Ask you about Singapore’s experience with Suzhou. You called it a chastening experience in your memoirs. You would reflect on that of the attempt to transfer Singapore’s experience to a very different culture and how would you have done differently, or would you even consider?
You Don’t Need to Know It All
As to methods, there may be a million and then some, but principles are few. The man who grasps principles can successfully select his own methods. The man who tries methods, ignoring principles, is sure to have trouble.
—RALPH WALDO EMERSON, ESSAYIST AND POET
One example that will strike almost any reader is the sense of mortality that pervades the work. Death is not to be feared, Marcus continually reminds himself. It is a natural process, part of the continual change that forms the world. At other points it is the ultimate consolation. “Soon you will be dead,” Marcus tells himself on a number of occasions, “and none of it will matter” (cf. 4.6, 7.22, 8.2). The emphasis on the vanity and worthlessness of earthly concerns is here linked to the more general idea of transience. All things change or pass away, perish and are forgotten. This is the burden of several of the thought exercises that Marcus sets himself: to think of the court of Augustus (8.31), of the age of Vespasian or Trajan (4.32), the great philosophers and thinkers of the past (6.47)—all now dust and ashes.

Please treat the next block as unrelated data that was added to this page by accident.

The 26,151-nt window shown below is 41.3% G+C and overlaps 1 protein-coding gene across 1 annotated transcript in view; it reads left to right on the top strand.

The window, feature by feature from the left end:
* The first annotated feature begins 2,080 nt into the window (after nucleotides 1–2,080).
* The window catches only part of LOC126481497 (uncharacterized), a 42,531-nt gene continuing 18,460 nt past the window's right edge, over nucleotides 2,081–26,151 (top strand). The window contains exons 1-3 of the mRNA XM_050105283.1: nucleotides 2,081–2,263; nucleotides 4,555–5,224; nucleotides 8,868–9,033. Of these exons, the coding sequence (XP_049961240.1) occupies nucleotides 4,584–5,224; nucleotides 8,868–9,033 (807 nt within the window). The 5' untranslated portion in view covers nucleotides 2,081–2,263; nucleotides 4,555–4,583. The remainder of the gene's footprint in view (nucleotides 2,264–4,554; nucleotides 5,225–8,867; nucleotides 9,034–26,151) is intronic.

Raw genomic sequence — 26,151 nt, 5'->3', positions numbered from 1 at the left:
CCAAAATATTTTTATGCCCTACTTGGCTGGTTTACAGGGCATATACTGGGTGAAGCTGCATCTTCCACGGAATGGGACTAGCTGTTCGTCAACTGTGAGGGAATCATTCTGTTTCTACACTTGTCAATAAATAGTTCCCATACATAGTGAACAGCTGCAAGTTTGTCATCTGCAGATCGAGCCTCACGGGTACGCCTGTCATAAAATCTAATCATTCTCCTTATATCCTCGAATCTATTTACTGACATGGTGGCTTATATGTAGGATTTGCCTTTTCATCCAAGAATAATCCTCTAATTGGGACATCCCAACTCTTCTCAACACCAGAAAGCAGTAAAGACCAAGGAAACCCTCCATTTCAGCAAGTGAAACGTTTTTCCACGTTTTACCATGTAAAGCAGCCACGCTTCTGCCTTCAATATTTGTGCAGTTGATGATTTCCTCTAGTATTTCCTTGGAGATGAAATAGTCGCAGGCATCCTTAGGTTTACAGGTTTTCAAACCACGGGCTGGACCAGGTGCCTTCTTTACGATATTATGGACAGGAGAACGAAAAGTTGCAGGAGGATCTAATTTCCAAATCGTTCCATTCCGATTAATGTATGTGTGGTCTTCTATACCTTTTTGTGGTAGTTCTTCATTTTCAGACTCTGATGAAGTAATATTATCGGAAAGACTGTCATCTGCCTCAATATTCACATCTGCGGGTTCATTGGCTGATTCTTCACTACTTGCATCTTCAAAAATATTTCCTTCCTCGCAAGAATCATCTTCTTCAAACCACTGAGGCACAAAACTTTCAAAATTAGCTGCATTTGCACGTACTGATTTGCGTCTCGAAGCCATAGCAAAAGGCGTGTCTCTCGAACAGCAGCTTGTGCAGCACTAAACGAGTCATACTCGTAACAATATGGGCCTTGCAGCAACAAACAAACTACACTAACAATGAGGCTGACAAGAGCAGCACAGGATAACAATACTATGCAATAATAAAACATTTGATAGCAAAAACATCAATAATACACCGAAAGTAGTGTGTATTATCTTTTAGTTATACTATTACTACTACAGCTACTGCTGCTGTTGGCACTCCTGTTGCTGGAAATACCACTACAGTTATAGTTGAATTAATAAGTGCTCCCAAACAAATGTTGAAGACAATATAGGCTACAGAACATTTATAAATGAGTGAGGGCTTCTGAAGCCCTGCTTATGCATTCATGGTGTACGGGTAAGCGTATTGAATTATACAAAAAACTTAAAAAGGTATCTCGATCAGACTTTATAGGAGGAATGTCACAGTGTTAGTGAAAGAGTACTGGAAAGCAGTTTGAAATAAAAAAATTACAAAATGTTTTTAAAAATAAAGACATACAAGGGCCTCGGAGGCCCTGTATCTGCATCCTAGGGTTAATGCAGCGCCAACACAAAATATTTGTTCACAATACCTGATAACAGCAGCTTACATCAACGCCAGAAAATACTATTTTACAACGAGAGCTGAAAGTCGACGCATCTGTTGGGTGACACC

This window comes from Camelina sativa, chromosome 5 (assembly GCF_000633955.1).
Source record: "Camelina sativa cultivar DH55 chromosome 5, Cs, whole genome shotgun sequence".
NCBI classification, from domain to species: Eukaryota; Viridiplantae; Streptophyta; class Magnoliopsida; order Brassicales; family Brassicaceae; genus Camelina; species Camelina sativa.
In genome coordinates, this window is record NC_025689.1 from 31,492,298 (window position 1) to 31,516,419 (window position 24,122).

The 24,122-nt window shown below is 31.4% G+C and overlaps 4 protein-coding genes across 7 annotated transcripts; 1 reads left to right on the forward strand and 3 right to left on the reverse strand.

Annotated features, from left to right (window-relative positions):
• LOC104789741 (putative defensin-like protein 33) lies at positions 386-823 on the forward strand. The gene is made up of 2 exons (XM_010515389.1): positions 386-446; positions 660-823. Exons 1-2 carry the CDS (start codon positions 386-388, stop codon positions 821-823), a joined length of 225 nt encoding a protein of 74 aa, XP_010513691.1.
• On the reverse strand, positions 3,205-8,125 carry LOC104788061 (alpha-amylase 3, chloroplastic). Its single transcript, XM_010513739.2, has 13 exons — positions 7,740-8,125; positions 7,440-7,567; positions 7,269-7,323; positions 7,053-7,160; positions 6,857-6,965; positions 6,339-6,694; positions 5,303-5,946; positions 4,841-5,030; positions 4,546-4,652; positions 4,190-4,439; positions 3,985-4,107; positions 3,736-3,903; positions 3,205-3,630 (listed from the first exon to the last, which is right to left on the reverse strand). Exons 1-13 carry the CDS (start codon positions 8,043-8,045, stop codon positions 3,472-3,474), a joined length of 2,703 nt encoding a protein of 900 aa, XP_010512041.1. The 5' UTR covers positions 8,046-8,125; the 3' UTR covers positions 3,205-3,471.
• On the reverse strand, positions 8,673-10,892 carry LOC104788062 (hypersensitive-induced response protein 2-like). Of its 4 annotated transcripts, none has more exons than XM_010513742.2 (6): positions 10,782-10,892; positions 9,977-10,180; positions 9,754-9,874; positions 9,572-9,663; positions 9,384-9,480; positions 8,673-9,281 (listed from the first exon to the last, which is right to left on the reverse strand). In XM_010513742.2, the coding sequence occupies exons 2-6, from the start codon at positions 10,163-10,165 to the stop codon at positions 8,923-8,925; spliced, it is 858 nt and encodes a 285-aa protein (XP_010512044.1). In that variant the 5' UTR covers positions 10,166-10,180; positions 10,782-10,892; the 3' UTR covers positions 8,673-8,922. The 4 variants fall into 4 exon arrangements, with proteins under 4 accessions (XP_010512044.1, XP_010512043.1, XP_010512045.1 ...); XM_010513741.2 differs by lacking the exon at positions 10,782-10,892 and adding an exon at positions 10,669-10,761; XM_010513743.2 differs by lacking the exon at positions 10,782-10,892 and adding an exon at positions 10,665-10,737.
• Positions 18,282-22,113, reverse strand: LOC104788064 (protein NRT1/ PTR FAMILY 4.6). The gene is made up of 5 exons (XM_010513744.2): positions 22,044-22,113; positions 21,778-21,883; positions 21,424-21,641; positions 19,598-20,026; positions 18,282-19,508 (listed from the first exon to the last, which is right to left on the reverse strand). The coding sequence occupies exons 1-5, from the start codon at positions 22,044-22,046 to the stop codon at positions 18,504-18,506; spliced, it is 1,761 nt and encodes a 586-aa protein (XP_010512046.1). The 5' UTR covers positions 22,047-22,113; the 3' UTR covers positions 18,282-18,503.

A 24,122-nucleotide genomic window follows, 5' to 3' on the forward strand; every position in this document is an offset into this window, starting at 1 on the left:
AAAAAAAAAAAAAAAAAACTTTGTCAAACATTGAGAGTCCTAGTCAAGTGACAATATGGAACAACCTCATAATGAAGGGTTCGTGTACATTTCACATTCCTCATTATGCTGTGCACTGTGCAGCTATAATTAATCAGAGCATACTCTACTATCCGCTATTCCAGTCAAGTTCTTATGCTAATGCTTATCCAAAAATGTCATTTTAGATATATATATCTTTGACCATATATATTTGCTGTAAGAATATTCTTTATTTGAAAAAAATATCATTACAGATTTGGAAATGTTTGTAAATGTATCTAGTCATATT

The Master said, “Those who are clever in their words and pretentious in their appearance, yet are humane, are few indeed.” [1.3]
Fan Chi asked about wisdom. The Master said, “Devote yourself to what must rightly be done for the people; respect spiritual beings, while keeping at a distance from them. This may be called wisdom.” He asked about humaneness. The Master said, “One who is humane first does what is difficult and only thereafter concerns himself with success. This may be called humaneness.” (6.20)